Hot air balloon rides:

Nordic skiing/snowshoeing:

The truly enthused can pull a winter double of powder skiing in the morning and serenly snagging a couple of trout in the afternoon.
The truly enthused can pull a winter double of powder skiing in the morning and serenly snagging a couple of trout in the afternoon.

Colorado skiers can take some time off and hit the tables as well, albeit on a slightly toned-down scale. The historical mining towns of Black Hawk and Central City, just an hour or two van drive east of Summit and Eagle counties, serve up limited-stakes gambling in classic Old West settings.

But if rappelling down an ice flow or doubling down in blackjack both seem a little over the top on your off day, go fish.

“For the guy who has to do it all and has a limited amount of time, you can ski and fish in the same day,” says Bill Perry of Fly Fishing Outfitters in Avon, who adds most skiers aren’t quite so ambitious, preferring to bag a powder day one day and a 12-inch rainbow the next.

Advances in long underwear and breathable raincoats and waders have made winter fly fishing not only viable but actually quite comfortable, and the lack of competition on rivers typically choked with anglers in the summer can lead to some serious lunkers lurking in chilly pools.

“You don’t have to compete with as many other anglers and it’s very pretty, very quiet and very serene,” says Perry.

On the topic of serenity and warmer-than-expected experiences, a day away from the ski runs doesn’t have to mean a complete lack of big air. Hot air balloons soar some 2,000 feet over the ski areas, rising above winter air trapped closer to the ground by air inversions, and providing unparalleled views of surrounding mountains and wildlife.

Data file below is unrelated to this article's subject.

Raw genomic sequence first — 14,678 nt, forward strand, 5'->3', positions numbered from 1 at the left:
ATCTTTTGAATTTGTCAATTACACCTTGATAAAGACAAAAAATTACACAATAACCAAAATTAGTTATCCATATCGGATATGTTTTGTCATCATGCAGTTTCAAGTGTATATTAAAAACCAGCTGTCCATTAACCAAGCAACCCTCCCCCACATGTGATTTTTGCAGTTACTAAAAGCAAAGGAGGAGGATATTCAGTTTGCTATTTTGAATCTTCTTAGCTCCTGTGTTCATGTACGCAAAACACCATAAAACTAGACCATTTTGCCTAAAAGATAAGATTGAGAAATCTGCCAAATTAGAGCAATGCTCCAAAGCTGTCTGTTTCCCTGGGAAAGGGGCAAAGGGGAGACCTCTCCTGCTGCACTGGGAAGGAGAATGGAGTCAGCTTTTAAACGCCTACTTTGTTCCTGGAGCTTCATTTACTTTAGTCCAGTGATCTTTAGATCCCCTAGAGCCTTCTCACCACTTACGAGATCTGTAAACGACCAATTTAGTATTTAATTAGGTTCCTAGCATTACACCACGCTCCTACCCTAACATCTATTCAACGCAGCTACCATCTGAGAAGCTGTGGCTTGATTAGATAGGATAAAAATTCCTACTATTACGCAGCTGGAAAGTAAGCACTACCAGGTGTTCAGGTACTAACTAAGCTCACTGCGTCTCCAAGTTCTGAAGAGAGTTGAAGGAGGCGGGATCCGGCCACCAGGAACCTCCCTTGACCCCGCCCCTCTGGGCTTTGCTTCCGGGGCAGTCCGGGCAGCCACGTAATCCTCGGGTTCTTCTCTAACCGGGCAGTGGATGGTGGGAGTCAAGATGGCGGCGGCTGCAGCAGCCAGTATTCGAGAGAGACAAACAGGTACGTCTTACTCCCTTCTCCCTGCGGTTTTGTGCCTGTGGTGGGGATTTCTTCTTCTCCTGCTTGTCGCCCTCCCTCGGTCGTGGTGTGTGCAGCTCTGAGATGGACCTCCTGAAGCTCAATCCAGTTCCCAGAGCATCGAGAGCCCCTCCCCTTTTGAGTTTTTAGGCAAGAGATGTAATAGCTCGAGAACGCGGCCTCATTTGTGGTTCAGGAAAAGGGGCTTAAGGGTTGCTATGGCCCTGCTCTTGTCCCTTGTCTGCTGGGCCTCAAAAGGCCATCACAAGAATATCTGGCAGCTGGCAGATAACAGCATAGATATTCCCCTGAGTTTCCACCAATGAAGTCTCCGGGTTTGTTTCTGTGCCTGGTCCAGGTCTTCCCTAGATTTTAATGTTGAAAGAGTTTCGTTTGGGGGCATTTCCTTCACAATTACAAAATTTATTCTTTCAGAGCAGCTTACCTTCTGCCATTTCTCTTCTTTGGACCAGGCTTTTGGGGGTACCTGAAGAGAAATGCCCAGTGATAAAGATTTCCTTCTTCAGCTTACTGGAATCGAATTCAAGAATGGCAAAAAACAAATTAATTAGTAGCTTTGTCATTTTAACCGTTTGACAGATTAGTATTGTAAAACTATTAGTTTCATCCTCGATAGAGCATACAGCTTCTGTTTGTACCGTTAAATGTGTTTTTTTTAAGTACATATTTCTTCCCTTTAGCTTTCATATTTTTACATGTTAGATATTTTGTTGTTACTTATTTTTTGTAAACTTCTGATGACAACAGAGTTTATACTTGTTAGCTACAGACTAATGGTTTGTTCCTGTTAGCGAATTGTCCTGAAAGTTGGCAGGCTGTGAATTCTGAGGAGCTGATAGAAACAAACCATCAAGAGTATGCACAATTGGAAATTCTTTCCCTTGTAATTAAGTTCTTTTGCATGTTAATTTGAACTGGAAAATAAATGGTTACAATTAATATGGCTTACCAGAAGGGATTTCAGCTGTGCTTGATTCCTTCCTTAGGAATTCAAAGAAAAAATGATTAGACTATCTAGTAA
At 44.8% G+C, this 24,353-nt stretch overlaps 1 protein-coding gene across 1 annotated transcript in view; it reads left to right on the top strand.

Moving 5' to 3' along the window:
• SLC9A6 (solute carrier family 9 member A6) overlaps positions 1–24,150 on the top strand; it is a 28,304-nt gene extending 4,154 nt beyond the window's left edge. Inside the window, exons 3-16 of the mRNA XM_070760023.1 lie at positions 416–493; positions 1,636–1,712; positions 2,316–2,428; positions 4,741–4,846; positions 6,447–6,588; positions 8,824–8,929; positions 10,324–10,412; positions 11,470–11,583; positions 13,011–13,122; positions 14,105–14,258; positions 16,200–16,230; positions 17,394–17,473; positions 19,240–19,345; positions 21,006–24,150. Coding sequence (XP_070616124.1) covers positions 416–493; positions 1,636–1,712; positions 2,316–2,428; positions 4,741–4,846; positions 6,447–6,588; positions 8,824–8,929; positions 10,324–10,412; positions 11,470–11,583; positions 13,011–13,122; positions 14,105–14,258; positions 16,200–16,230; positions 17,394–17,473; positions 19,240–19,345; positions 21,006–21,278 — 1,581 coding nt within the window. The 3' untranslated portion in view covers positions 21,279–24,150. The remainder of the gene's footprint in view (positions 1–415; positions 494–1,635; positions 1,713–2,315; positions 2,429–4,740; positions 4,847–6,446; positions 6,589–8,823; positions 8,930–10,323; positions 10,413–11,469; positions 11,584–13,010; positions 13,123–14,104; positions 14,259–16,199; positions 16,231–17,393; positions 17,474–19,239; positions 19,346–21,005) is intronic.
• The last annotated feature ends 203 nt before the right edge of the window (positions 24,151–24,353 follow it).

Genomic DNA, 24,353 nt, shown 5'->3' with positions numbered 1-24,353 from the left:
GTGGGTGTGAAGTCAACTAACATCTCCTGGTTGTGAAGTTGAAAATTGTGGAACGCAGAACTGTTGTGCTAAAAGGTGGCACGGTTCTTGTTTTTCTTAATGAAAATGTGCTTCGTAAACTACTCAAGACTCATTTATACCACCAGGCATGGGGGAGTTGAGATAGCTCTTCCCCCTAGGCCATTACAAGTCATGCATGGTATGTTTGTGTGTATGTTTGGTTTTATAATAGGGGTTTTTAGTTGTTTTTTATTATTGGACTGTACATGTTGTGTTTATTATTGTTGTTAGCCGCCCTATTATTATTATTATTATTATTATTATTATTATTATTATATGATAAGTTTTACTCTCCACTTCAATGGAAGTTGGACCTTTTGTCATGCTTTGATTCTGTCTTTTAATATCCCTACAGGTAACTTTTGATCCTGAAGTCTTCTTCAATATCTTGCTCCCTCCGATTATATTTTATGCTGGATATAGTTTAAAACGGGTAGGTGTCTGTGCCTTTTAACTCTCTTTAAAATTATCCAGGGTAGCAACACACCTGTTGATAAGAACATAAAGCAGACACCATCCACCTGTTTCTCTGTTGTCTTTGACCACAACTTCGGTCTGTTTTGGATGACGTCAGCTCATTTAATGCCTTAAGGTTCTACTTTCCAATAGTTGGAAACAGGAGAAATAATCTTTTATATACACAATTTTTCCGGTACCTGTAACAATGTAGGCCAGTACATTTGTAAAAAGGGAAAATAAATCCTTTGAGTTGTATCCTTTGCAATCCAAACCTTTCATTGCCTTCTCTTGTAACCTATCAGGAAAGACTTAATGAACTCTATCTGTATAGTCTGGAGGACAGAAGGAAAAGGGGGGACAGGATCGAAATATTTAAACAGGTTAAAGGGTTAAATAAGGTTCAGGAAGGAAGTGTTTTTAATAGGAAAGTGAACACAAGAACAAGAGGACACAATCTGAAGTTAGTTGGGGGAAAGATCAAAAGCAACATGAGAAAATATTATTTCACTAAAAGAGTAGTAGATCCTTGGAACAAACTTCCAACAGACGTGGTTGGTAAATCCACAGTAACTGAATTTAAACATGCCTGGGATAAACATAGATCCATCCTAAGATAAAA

Merlin Sagon of Camelot Balloons in the Vail Valley says a little snow can add to the airborne ambiance.

“Under those conditions we can create a rate of descent that’s equal the rate of the snowflakes falling. It’s kind off neat because the snowflakes seem to be suspended in front of you,” says Sagon. “And when you get up a couple of thousand feet and you have all of these mountains around you, it’s pretty spectacular.”

At Heavenly, the scenic value of Lake Tahoe – already off the charts from the top of ski area – takes a quantum leap when viewed from above with Lake Tahoe Balloons.

Then again, perhaps one of the most relaxing ways to give aching snow-riding muscles a break but still get outdoors and soak up the scenery is to simply stay on skis (the skinny variety) or downgrade to a pair of snowshoes.

Beaver Creek’s Nordic Sports Center, besides being uniquely situated atop the alpine-ski mountain and accessed by chairlift (for high-alpine views and mountain-top solitude), offers instruction for all levels in telemark skiing, cross-country and snowshoeing, with guided nature tours and picnics at 10,000 feet.

“It’s one chairlift ride away, you’re not getting in the car and driving somewhere, and you’re heading up to one of the most beautiful Nordic centers in the world,” says director Nate Goldberg. “The backcountry is just one lift ride away.”